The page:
“The damage has already been caused and we can’t change that but we have to take stringent steps to reclaim the degraded lands. The government should scale up the reclamation programme to the northern part of the country to help restore the fragile vegetation cover,” he said.

Dr Anab emphasised the need for the government, to as matter of urgency, test the soil and water bodies in the north to ascertain the level of pollution caused galamsey activities, adding, “My organisation is currently taking geo location of all mining communities and trying to test the soil and water bodies to quantify the extent of heavy metal pollution.”

According to the Minerals Commission of Ghana, about 270 licenses had been granted to companies for gold prospecting and reconnaissance purposes across the five regions of the north.

Five leases have been granted to companies for large scale, deep underground mining with three already operating in the Upper East and Upper West regions.

Aside from that, communities such as Dakurpe and Tinga, all in the Bole District, are also engaging in a community mining scheme.

The galamsey activities are gaining notoriety in the area just like in the south. However, the authorities have vowed to flush them out of the area.

In a recent interview, the North East Regional Minister, Yidana Zakaria, indicated that the Regional Security Council (REGSEC), had started engaging all illegal miners and residents of mining communities on the need to form community mining schemes.

Aerial view of land destroyed by illegal miners

That, he said, would help stop the illegal mining activities from continuing to destroy the environment and which led to loss of lives.

For his part, the District Chief Executive for Mamprugu/Moaduri, Abu Adam, said it required a national effort to reclaim the degraded lands as the assembly had limited resources.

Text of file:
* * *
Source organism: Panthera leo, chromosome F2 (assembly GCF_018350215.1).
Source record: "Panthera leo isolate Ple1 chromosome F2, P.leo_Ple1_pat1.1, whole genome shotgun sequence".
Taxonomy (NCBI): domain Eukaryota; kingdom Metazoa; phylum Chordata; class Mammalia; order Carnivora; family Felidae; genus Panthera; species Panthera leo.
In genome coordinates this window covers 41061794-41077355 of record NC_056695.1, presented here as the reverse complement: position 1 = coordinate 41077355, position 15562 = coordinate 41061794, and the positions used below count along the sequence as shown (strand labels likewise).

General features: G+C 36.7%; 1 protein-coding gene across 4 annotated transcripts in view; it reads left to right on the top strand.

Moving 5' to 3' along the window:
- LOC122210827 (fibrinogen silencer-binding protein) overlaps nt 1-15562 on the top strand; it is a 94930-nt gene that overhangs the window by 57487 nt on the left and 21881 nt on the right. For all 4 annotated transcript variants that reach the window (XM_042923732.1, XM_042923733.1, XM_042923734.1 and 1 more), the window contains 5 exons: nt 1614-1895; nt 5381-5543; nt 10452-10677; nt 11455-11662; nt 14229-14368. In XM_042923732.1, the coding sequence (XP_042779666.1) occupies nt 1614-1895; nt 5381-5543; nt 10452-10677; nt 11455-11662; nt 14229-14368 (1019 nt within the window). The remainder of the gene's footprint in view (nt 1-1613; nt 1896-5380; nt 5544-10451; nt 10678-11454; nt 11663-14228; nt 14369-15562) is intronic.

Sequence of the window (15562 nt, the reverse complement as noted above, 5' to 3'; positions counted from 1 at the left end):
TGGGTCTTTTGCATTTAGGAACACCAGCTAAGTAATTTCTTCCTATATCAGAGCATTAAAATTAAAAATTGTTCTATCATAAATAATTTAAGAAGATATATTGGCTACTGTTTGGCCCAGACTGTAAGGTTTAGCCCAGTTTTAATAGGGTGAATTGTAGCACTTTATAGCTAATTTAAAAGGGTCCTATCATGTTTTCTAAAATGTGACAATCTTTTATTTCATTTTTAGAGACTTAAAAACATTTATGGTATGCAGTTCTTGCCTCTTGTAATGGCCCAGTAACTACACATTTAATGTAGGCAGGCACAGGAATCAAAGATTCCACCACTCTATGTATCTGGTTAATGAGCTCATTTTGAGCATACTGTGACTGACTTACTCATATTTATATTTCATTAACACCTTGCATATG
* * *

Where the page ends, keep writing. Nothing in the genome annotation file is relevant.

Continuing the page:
He, however, denied reports that his outfit had sold some earth-moving equipment confiscated from Chinese illegal miners in the area, stating that “all equipment confiscated are in the custody of the Regional Security Council.”

Climate crisis
There is no doubt that activities of illegal mining are taking a toll on the vegetative cover in northern Ghana, as the few forest reserves and economic trees such as shea, which constitute about 90 per cent of the ecology, are being destroyed.

The growing menace, among other things, is adversely destroying the biodiversity and worsening climate crisis.

The Forestry Commission estimates that about 6.6 million hectares of Ghana’s 8.2 hectares of forest trees have been depleted over the years through indiscriminate human activities.

Dr Chrys Anab, Executive Director of TAMA Foundation Universal

Currently, the country’s remaining forest cover of 1.6 million hectares is being threatened by illegal mining, lumbering and other human activities.

According to the Global Forest Watch, in 2010, northern Ghana had 47.3 hectares of tree cover, extending over 0.68 per cent of its land area.

However, it has lost two hectares of tree cover, equivalent to 19.0 kt of Carbon dioxide (CO₂) emissions in 2022.

Way forward/SDG
Goal 13 of the Sustainable Development Goals calls for urgent action to combat climate change and its impact and preserve the environment.

However, achieving this goal appears to be bleak with the rampant destruction of the vegetation cover through illegal mining, which is gradually exacerbating the climate change situation.

To address this, there is the need for the government to deliberately scale up a reclamation exercise to reclaim degraded lands and restore hope to the people of the north, just as is being done in the southern part of the country.
Source: www.graphic.com.gh